When it comes to captivating imaginations, the designers of science-museum exhibits know as well as anyone about the special appeal of a hands-on display.
A dusty old relic behind glass? Or a gizmo that someone can push and pull to discover the laws of physics? No contest.
A small new exhibit at the Franklin Institute takes the hands-on concept a step further: Visitors must use their hands — and brains — to solve problems. Called Tech Studio, the exhibit is presented in a series of stations on the museum’s third floor, at the top of the staircase that wraps around the massive Foucault’s pendulum.
While the activities are designed for tabletop fun, they evoke comparisons with technology in the real world. The distance sensors in the robots, for example, are small-scale cousins of the gadgetry in driverless cars — the prospect of which has fueled much of the interest in the newly public ride-sharing companies Lyft and Uber.
At the exhibit’s opening event in May, where a ceremonial ribbon was cut with a giant pair of 3D-printed scissors, Franklin Institute president Larry Dubinski spelled out the themes behind Tech Studio.
“Hands-on experimentation," he said. "Critical thinking. Problem-solving. Real-world scenarios.”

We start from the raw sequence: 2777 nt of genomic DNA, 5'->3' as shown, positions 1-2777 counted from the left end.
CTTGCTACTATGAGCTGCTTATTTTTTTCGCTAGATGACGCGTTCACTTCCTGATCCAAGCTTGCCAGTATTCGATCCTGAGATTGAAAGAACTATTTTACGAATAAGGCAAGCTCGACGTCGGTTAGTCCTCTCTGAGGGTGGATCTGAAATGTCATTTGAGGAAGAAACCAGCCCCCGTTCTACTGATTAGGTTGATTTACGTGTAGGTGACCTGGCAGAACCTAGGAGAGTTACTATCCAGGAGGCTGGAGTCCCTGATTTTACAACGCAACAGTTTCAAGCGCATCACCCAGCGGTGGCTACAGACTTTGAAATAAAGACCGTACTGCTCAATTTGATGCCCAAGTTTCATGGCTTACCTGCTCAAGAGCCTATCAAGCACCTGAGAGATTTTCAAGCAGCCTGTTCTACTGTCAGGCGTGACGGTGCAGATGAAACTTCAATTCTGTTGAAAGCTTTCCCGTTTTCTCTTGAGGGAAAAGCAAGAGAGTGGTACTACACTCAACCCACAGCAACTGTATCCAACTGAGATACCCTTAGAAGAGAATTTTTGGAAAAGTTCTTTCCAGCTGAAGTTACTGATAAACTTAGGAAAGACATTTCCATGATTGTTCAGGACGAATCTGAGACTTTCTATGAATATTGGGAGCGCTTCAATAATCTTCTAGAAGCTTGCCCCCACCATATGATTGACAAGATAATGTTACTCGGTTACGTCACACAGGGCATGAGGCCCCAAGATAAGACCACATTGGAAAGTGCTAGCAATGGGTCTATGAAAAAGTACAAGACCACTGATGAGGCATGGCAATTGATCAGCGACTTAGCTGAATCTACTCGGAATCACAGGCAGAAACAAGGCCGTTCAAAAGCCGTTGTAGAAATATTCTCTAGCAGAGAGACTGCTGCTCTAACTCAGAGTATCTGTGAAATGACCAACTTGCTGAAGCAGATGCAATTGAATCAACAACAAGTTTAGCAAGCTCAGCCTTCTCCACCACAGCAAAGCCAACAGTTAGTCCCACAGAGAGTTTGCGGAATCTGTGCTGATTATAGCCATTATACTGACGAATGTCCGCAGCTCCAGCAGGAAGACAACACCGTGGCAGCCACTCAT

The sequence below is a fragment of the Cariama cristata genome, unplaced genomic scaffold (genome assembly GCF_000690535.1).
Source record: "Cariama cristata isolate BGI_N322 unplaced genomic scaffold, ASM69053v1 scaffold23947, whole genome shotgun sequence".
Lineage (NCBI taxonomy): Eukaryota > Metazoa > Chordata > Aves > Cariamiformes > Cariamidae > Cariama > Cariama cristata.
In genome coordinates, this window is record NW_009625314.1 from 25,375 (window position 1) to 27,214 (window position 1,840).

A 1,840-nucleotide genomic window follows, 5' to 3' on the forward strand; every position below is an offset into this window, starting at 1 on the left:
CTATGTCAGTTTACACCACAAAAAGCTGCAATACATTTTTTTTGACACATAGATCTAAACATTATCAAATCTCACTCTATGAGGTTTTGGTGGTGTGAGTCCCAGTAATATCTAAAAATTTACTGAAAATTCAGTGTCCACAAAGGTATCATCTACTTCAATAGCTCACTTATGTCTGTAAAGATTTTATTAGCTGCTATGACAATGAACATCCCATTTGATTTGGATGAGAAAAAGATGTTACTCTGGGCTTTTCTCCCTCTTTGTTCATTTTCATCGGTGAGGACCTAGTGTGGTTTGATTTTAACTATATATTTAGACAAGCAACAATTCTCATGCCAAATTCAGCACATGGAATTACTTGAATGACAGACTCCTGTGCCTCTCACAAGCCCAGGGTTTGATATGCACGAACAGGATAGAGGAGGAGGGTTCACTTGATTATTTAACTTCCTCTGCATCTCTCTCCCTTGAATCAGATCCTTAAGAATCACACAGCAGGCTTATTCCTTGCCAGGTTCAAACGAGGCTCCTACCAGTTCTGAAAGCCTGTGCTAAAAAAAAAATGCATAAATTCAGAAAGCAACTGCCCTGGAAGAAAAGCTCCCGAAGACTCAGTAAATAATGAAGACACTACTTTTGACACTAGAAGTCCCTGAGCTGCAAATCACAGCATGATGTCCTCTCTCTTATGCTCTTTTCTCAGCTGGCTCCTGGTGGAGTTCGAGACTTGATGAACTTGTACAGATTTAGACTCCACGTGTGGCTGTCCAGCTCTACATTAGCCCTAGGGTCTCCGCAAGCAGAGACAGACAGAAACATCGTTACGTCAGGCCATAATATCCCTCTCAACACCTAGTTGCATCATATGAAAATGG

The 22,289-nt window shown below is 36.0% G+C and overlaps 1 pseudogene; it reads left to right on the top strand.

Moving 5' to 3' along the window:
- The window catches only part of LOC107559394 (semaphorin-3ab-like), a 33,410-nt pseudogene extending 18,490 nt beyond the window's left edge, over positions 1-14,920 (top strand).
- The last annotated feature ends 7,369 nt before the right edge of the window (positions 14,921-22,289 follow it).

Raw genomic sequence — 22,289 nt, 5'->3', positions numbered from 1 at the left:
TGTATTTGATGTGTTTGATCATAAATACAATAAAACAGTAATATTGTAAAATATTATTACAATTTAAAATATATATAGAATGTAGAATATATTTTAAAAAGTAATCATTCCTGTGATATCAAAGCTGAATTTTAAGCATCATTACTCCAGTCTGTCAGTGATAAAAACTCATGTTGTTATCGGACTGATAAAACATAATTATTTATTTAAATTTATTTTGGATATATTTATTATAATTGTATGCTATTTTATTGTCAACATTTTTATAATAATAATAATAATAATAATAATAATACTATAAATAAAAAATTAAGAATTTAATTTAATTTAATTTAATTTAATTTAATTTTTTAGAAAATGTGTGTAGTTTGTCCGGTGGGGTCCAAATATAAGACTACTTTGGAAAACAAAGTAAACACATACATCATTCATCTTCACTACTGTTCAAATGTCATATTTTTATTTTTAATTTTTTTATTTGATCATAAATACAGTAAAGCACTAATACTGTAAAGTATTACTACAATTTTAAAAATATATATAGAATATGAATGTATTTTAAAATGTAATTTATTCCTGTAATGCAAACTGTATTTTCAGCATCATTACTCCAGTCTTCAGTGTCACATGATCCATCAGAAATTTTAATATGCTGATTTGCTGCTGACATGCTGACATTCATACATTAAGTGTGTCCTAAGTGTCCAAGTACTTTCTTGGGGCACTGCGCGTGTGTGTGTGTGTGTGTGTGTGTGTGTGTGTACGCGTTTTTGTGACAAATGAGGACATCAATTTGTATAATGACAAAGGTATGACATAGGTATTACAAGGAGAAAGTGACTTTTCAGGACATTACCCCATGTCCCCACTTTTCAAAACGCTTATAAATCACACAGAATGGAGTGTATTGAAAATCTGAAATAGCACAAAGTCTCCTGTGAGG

Jayatri Das, the museum’s director of science content, agreed.
“It’s not just about understanding the phenomena of science,” she said. “It’s learning about the trial and error, and the resilience and the creativity.”
The exhibit, sponsored and co-developed by the global electronics firm TE Connectivity, also has a space for rotating technology demos. At the May event, a museum staffer demonstrated how a metallic compound can be made to levitate and travel around a magnetic track.
First he doused a wafer of the compound, called yttrium barium copper oxide, in liquid nitrogen, cooling it to several hundred degrees below zero — to the point that it achieved a state called superconductivity. The physics is fairly advanced, but it involves a phenomenon called the Meissner effect, causing the wafer to float in midair above the magnetic track. With a gentle push from a gloved hand, the suspended wafer darted around the circular path.
Because of the ultra-cold temperatures required, superconducting materials are not yet used in many everyday applications. But maybe one of the would-be engineers at Tech Studio will grow up to make it happen.